Postoperative Course

    Immediate Postoperative Course

    The patient tolerated the procedure well without complications. After she was assessed in the recovery room and found to be neurovascularly intact, she was given a postoperative regional block. She was discharged to home on the same day as surgery.

    First Postoperative Visit, 2 Weeks after Surgery

    The split was removed in the office and the patient was taken through passive ROM from -45° of extension to 100° of flexion. She had some stiffness at the end ROM but no mechanical block. Radiographs showed intact hardware and a stable joint (Figure 4).

    Figure 4. Two weeks after surgery, the patient had intact hardware and a stable joint.

    The patient was placed in a new splint due to concerns about instability. She was advised to continue with elevation, anti-inflammatory medication, and icing. The next postoperative visit was scheduled in 1 week for close evaluation.

    Second Postoperative Visit, 3 Weeks after Surgery

    The splint was again removed in the office and the patient was taken through passive ROM from -40° of extension to 100° of flexion. She had no increase in pain before passive ROM but reported more pain toward the end of the motion arch. The patient also had 60° of supination and 40° of pronation with no mechanical block. As a result, she was allowed to begin physical therapy with both passive and active ROM.

    The patient was fitted with a hinged elbow brace that limited extension to -20° and flexion up to 120°. She was given a script for physical therapy to begin passive and active assisted ROM, and she was advised to avoid lifting anything heavier than a coffee cup.

    Third Postoperative Visit, 6 Weeks after Surgery

    The patient was pleased with her progress. Her active elbow motion was 30° to 100 degrees° and she had 40° of pronation and 60° of supination with no mechanical block. Radiographs demonstrated a well-fixed plate and no signs of dislocation (Figure 5).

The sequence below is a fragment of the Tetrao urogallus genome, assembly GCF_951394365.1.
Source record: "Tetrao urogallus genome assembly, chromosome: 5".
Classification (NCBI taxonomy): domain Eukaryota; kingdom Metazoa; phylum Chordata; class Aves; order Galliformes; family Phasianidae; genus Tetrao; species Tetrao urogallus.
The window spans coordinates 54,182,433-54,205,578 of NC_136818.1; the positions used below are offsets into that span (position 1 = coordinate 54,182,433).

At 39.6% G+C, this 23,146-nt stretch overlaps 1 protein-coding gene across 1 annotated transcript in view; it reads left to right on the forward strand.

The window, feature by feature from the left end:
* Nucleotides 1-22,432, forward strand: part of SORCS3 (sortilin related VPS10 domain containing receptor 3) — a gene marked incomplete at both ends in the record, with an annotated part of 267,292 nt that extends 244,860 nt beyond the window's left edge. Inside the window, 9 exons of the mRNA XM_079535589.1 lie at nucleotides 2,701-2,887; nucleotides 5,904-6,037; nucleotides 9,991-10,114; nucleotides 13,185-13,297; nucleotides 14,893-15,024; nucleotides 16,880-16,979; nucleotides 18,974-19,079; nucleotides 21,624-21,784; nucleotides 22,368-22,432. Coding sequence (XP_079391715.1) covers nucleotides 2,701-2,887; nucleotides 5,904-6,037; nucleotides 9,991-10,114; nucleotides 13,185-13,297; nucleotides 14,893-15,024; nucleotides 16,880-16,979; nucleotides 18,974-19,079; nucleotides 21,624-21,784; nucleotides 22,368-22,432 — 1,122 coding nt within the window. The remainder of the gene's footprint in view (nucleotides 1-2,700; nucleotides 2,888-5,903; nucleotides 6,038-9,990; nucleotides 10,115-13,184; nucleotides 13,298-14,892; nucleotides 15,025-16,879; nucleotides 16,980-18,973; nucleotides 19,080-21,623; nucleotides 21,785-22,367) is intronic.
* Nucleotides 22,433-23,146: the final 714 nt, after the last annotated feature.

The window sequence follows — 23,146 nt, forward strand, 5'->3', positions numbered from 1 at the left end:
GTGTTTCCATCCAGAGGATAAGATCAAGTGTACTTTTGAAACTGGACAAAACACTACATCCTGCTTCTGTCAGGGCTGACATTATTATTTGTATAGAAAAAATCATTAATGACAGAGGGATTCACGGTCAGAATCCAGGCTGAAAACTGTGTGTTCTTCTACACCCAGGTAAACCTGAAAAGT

Figure 5. Radiographs obtained at the 3-month postoperative visit showed a well-fixed plate with no signs of dislocation.

    Fourth Postoperative Visit, 3 Months after Surgery

    By 3 months after surgery, the patient was feeling very good about her progress. Her active elbow motion was -10° to 135°, with 80° of pronation and supination and no mechanical block. She was encouraged to continue with physical therapy for progressive strengthening for 6 more weeks and then to return to activities as tolerated.

    Potential Surgical Complications

    Fortunately, this patient did not develop any postoperative complications. Surgeons who are managing patients with a transolecranon fracture-dislocation should be aware of these possible complications:

    • Infection
    • Compartment syndrome
    • Neurovascular injury: The radial/posterior interosseous nerve is at risk with the posterolateral approach
    • Post-surgical joint stiffness: A common complication that usually does not alter functional capabilities; however, it may require surgical release if extreme
    • Heterotopic ossification: Indomethacin can be used as prophylaxis but can decrease healing rates; surgical revision is reserved for patients with severe loss of motion and decreased function
    • Non-union/malunion: May require revision
    • Postoperative instability: May be the result of non-union of bony fragments; consider prolonged immobilization of the joint, depending on patient factors such as age, activity before surgery, degree of fracture; may require revision

    Author Information

    Jeffrey Lu, BS, is a medical student at the Sidney Kimmel Medical College, Thomas Jefferson University, Philadelphia, Pennsylvania. J. Gabriel Horneff III, MD, is a board-certified orthopaedic surgeon specializing in the treatment of shoulder and elbow conditions at The Rothman Institute, Philadelphia, Pennsylvania. He is also an Assistant Professor of Orthopaedic Surgery at the Sidney Kimmel Medical College, Thomas Jefferson University, Philadelphia, Pennsylvania.

    Disclosures: The authors have no disclosures relevant to this article.